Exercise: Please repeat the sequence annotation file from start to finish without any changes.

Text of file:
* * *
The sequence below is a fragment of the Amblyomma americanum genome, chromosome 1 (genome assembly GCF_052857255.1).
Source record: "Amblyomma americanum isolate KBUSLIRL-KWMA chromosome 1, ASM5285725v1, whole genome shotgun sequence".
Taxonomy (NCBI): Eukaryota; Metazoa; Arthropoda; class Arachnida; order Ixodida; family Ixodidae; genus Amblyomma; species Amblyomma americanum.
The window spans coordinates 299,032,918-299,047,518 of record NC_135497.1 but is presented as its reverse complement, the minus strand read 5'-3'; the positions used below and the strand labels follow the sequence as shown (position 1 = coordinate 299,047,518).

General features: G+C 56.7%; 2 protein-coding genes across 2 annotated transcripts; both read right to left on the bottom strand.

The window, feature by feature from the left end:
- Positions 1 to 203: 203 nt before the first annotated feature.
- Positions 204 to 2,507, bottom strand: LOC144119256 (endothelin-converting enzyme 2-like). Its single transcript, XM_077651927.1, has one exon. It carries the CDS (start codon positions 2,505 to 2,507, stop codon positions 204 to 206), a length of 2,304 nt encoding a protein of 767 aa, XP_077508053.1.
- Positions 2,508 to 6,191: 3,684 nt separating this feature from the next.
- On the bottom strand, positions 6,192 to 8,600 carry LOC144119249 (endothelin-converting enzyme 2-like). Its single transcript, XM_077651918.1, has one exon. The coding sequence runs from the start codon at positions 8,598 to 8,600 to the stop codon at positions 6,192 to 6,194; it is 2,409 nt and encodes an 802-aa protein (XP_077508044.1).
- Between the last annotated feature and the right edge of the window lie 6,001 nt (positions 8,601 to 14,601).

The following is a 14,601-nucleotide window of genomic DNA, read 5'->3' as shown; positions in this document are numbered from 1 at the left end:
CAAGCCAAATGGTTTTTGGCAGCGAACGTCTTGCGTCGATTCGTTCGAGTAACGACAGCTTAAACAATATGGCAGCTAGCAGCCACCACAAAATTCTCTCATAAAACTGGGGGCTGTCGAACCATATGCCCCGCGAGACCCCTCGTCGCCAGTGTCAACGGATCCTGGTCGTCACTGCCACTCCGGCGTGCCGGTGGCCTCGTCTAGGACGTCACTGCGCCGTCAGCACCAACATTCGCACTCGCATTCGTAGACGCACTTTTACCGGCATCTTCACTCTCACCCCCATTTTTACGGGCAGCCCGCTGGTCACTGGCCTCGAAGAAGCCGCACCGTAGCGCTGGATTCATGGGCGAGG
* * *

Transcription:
The sequence below is a fragment of the Amblyomma americanum genome, chromosome 1 (genome assembly GCF_052857255.1).
Source record: "Amblyomma americanum isolate KBUSLIRL-KWMA chromosome 1, ASM5285725v1, whole genome shotgun sequence".
Taxonomy (NCBI): Eukaryota; Metazoa; Arthropoda; class Arachnida; order Ixodida; family Ixodidae; genus Amblyomma; species Amblyomma americanum.
The window spans coordinates 299,032,918-299,047,518 of record NC_135497.1 but is presented as its reverse complement, the minus strand read 5'-3'; the positions used below and the strand labels follow the sequence as shown (position 1 = coordinate 299,047,518).

General features: G+C 56.7%; 2 protein-coding genes across 2 annotated transcripts; both read right to left on the bottom strand.

The window, feature by feature from the left end:
- Positions 1 to 203: 203 nt before the first annotated feature.
- Positions 204 to 2,507, bottom strand: LOC144119256 (endothelin-converting enzyme 2-like). Its single transcript, XM_077651927.1, has one exon. It carries the CDS (start codon positions 2,505 to 2,507, stop codon positions 204 to 206), a length of 2,304 nt encoding a protein of 767 aa, XP_077508053.1.
- Positions 2,508 to 6,191: 3,684 nt separating this feature from the next.
- On the bottom strand, positions 6,192 to 8,600 carry LOC144119249 (endothelin-converting enzyme 2-like). Its single transcript, XM_077651918.1, has one exon. The coding sequence runs from the start codon at positions 8,598 to 8,600 to the stop codon at positions 6,192 to 6,194; it is 2,409 nt and encodes an 802-aa protein (XP_077508044.1).
- Between the last annotated feature and the right edge of the window lie 6,001 nt (positions 8,601 to 14,601).

The following is a 14,601-nucleotide window of genomic DNA, read 5'->3' as shown; positions in this document are numbered from 1 at the left end:
CAAGCCAAATGGTTTTTGGCAGCGAACGTCTTGCGTCGATTCGTTCGAGTAACGACAGCTTAAACAATATGGCAGCTAGCAGCCACCACAAAATTCTCTCATAAAACTGGGGGCTGTCGAACCATATGCCCCGCGAGACCCCTCGTCGCCAGTGTCAACGGATCCTGGTCGTCACTGCCACTCCGGCGTGCCGGTGGCCTCGTCTAGGACGTCACTGCGCCGTCAGCACCAACATTCGCACTCGCATTCGTAGACGCACTTTTACCGGCATCTTCACTCTCACCCCCATTTTTACGGGCAGCCCGCTGGTCACTGGCCTCGAAGAAGCCGCACCGTAGCGCTGGATTCATGGGCGAGG